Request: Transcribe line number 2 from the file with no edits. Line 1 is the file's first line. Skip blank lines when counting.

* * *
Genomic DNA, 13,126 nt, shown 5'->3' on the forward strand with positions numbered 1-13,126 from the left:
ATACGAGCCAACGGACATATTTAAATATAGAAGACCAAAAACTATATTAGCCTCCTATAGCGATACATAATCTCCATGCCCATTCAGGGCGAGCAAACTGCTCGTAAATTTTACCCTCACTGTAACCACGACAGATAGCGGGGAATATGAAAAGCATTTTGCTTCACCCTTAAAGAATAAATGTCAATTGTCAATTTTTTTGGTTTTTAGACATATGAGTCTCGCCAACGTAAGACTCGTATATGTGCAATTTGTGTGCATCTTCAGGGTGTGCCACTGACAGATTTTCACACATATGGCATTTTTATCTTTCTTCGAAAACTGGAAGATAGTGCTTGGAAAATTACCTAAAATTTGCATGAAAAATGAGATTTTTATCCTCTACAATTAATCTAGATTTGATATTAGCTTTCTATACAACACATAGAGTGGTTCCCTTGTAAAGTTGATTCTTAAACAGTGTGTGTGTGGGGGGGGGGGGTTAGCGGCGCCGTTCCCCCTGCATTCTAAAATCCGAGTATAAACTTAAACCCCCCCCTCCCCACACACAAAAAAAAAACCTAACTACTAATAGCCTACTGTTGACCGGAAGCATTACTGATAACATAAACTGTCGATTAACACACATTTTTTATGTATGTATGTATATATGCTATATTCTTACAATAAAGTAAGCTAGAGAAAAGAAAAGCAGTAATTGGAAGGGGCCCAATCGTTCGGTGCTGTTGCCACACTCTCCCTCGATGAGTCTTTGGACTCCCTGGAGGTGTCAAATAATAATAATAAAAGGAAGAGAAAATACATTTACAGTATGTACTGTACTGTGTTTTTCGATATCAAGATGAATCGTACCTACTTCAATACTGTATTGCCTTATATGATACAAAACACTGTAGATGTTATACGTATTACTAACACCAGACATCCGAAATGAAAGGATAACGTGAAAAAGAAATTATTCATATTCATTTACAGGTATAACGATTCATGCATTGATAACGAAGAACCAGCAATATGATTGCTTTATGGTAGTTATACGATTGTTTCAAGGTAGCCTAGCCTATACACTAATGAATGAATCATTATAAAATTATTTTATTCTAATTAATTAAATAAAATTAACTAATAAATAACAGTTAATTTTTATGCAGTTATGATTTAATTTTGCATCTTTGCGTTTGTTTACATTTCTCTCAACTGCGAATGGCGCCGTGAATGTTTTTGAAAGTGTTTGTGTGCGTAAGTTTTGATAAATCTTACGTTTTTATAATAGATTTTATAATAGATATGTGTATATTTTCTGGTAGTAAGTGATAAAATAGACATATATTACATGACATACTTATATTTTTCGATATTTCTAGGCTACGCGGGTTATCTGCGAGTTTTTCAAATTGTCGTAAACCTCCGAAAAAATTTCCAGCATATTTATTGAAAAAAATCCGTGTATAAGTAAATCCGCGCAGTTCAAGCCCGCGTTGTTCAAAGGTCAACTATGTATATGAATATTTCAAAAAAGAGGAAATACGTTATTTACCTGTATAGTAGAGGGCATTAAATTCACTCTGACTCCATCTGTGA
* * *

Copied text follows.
ATACGAGCCAACGGACATATTTAAATATAGAAGACCAAAAACTATATTAGCCTCCTATAGCGATACATAATCTCCATGCCCATTCAGGGCGAGCAAACTGCTCGTAAATTTTACCCTCACTGTAACCACGACAGATAGCGGGGAATATGAAAAGCATTTTGCTTCACCCTTAAAGAATAAATGTCAATTGTCAATTTTTTTGGTTTTTAGACATATGAGTCTCGCCAACGTAAGACTCGTATATGTGCAATTTGTGTGCATCTTCAGGGTGTGCCACTGACAGATTTTCACACATATGGCATTTTTATCTTTCTTCGAAAACTGGAAGATAGTGCTTGGAAAATTACCTAAAATTTGCATGAAAAATGAGATTTTTATCCTCTACAATTAATCTAGATTTGATATTAGCTTTCTATACAACACATAGAGTGGTTCCCTTGTAAAGTTGATTCTTAAACAGTGTGTGTGTGGGGGGGGGGGGTTAGCGGCGCCGTTCCCCCTGCATTCTAAAATCCGAGTATAAACTTAAACCCCCCCCTCCCCACACACAAAAAAAAAACCTAACTACTAATAGCCTACTGTTGACCGGAAGCATTACTGATAACATAAACTGTCGATTAACACACATTTTTTATGTATGTATGTATATATGCTATATTCTTACAATAAAGTAAGCTAGAGAAAAGAAAAGCAGTAATTGGAAGGGGCCCAATCGTTCGGTGCTGTTGCCACACTCTCCCTCGATGAGTCTTTGGACTCCCTGGAGGTGTCAAATAATAATAATAAAAGGAAGAGAAAATACATTTACAGTATGTACTGTACTGTGTTTTTCGATATCAAGATGAATCGTACCTACTTCAATACTGTATTGCCTTATATGATACAAAACACTGTAGATGTTATACGTATTACTAACACCAGACATCCGAAATGAAAGGATAACGTGAAAAAGAAATTATTCATATTCATTTACAGGTATAACGATTCATGCATTGATAACGAAGAACCAGCAATATGATTGCTTTATGGTAGTTATACGATTGTTTCAAGGTAGCCTAGCCTATACACTAATGAATGAATCATTATAAAATTATTTTATTCTAATTAATTAAATAAAATTAACTAATAAATAACAGTTAATTTTTATGCAGTTATGATTTAATTTTGCATCTTTGCGTTTGTTTACATTTCTCTCAACTGCGAATGGCGCCGTGAATGTTTTTGAAAGTGTTTGTGTGCGTAAGTTTTGATAAATCTTACGTTTTTATAATAGATTTTATAATAGATATGTGTATATTTTCTGGTAGTAAGTGATAAAATAGACATATATTACATGACATACTTATATTTTTCGATATTTCTAGGCTACGCGGGTTATCTGCGAGTTTTTCAAATTGTCGTAAACCTCCGAAAAAATTTCCAGCATATTTATTGAAAAAAATCCGTGTATAAGTAAATCCGCGCAGTTCAAGCCCGCGTTGTTCAAAGGTCAACTATGTATATGAATATTTCAAAAAAGAGGAAATACGTTATTTACCTGTATAGTAGAGGGCATTAAATTCACTCTGACTCCATCTGTGA